FOR A FULL REVIEW OF TRIPS 27.3(b)
An update on where developing countries stand with the push to patent life at WTO
The TRIPS Agreement is one of the pillars of the global trade regime which is enforced through the World Trade Organisation (WTO). TRIPS defines minimum standards of protection for intellectual property rights (IPR) in the 135 WTO member states. Section Five, devoted to patents, states that inventions in every field of technology should be patentable. This includes life forms. And this is highly controversial.
Under TRIPS, WTO member states must provide patent protection over micro-organisms and microbiological processes, such as those used in biotechnology today. Countries are free to exclude plants and animals from their patent laws. However, all nations must provide intellectual property titles over plant varieties, either through patents or through an 'effective sui generis system'. Article 27.3(b), in which these rules are spelled out, was due to be reviewed in 1999.
This paper summarises what occurred with the review of TRIPS Article 27.3(b) in 1999. It shares GRAIN's understanding of how far developing countries are in the process of implementing the obligation to provide IPR over plant varieties. And it ends with an appeal to act seriously, now, on the proposals advanced by many South governments, viz. a thorough review of the provisions of Article 27.3(b), an extension of the transition periods and the resolution of outstanding issues such as the call to clarify that life forms should not be patentable.
1. WHAT HAPPENED TO THE 1999 REVIEW OF ARTICLE 27.3(b)?
TRIPS is a product of the last round of GATT negotiations, which took eight years to conclude (1986-1994). IPR was an entirely new item on that negotiating agenda. It was the United States which argued for its inclusion under pressure from the pharmaceutical industry, representatives of which drafted the basic language for discussion. The developing countries fought against the introduction of IPR into the world trade talks. They argued that different economies need different tools to stimulate innovation and that imposing uniform rules to protect monopoly rights in the form of IPR would benefit foreign multinationals more than their own industries. By reason or by coercion, the US won and TRIPS became the third pillar of the world trade regime along with goods and services.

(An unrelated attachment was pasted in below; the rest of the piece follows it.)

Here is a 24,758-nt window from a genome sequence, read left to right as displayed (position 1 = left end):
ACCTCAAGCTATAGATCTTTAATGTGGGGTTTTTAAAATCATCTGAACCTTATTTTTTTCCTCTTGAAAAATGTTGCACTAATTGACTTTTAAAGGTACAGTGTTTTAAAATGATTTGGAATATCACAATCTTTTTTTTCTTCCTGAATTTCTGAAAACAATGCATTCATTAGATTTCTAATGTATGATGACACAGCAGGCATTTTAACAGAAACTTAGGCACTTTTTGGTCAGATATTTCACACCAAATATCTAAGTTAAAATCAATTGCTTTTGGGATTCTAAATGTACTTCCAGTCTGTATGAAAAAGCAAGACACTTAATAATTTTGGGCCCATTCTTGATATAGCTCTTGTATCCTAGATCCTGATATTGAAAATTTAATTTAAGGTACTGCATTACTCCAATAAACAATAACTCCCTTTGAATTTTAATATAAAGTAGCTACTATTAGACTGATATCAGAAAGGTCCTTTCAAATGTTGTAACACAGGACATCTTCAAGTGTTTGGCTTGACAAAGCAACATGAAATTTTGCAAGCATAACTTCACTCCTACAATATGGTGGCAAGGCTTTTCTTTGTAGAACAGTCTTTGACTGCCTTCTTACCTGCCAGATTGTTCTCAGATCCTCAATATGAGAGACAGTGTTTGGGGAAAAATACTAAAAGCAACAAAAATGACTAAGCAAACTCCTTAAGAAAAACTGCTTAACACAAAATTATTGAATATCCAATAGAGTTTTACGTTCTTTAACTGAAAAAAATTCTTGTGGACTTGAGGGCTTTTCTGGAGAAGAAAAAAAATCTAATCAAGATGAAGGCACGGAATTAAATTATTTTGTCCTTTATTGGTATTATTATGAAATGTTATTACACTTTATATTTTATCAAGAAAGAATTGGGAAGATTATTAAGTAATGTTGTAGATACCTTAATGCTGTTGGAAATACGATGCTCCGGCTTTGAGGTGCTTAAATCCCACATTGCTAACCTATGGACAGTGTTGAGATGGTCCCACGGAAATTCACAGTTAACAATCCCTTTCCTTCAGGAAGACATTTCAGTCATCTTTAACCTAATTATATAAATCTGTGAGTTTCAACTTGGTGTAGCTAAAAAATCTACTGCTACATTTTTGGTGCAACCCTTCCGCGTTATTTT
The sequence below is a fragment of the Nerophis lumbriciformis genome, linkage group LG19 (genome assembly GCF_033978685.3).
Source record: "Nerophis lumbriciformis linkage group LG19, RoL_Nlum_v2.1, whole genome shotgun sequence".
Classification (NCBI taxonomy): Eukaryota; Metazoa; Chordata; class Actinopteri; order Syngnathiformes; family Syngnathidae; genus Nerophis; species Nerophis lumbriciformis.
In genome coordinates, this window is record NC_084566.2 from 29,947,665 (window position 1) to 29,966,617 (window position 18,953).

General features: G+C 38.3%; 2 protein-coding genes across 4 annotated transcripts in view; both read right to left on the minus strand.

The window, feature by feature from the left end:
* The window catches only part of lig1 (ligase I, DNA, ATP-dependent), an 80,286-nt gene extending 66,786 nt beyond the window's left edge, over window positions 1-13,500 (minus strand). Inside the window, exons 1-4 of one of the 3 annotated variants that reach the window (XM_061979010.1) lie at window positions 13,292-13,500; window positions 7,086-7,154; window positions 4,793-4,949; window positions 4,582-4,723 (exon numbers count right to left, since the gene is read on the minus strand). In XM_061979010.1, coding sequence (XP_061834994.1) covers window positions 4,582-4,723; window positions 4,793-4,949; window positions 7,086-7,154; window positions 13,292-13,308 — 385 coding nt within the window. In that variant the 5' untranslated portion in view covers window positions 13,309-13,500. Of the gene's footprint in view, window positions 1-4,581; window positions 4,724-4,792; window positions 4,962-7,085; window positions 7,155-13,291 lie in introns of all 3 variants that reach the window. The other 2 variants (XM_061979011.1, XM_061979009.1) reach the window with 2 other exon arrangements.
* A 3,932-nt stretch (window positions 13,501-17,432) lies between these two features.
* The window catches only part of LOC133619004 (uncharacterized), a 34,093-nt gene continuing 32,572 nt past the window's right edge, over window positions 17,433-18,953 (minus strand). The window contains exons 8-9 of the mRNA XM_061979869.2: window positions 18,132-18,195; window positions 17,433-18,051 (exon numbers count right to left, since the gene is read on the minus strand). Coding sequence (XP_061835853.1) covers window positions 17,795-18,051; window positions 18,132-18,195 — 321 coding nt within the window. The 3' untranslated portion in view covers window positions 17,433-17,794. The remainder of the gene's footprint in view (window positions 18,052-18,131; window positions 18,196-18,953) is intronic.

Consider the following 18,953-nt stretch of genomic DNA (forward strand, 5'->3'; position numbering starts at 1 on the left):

The whole matter of IPR over life forms was particularly controversial. The US wanted full patent protection for all fields of technology but the Europeans prohibit patents on plant and animal varieties, and essentially biological processes for the production of plants and animals, under the European Patent Convention. A compromise was reached: TRIPS would use the language of European law as a starting point. That language is embodied now in TRIPS Article 27.3(b) under the proviso that countries would review the provision four years after the coming into force of the Agreement, i.e. in 1999.
Developing countries had positive hopes for the 1999 review of 27.3(b). The exercise was taking place one year before they were obliged to implement the provision. This was important because the provision itself was the source of tremendous uncertainty in the South (see Box 1). Many people hoped that TRIPS could be clarified through the review and, if possible, amended to better suit the development interests of the South, particularly since Third World countries were hardly heard during the GATT negotiation itself.
One year after the launch of the review, what can we say about it? Overall, it has been a disappointment. The review started, but it did not end. Developing countries made concrete recommendations for clarification of TRIPS, but these were not acted upon. Finally, the deadline for implementation of Article 27.3(b) in developing countries, 1 January 2000, arrived before any conclusions could be drawn from the mandated re-examination of the text. In sum, although the review has not been a failure, it does not seem to have been very effective.
Retracing the debate2
December 1998: The review essentially took off during the TRIPS Council session in December 1998, when the agenda was defined. At that sitting, industrialised countries took the first shot by motioning to focus the review on how countries are implementing Article 27.3(b). The South objected, arguing that the Article mandates a review of the provisions, or substance, of the sub-paragraph, not its implementation. Furthermore, only developed countries were obliged to have implemented by then, so the breadth of the review would be quite limited. In spite of this, the session ended with a mandate on the Secretariat to collect information about how countries were implementing 27.3(b).
February 1999: At this next session of the TRIPS Council, the Secretariat provided the information it had collated on implementation so far. Twelve countries had responded to a questionnaire, including a lone informant from the South, Zambia. The discussion lasted 20 minutes before the members decided to request the Secretariat to repackage the material for the next meeting, so that they could better digest it.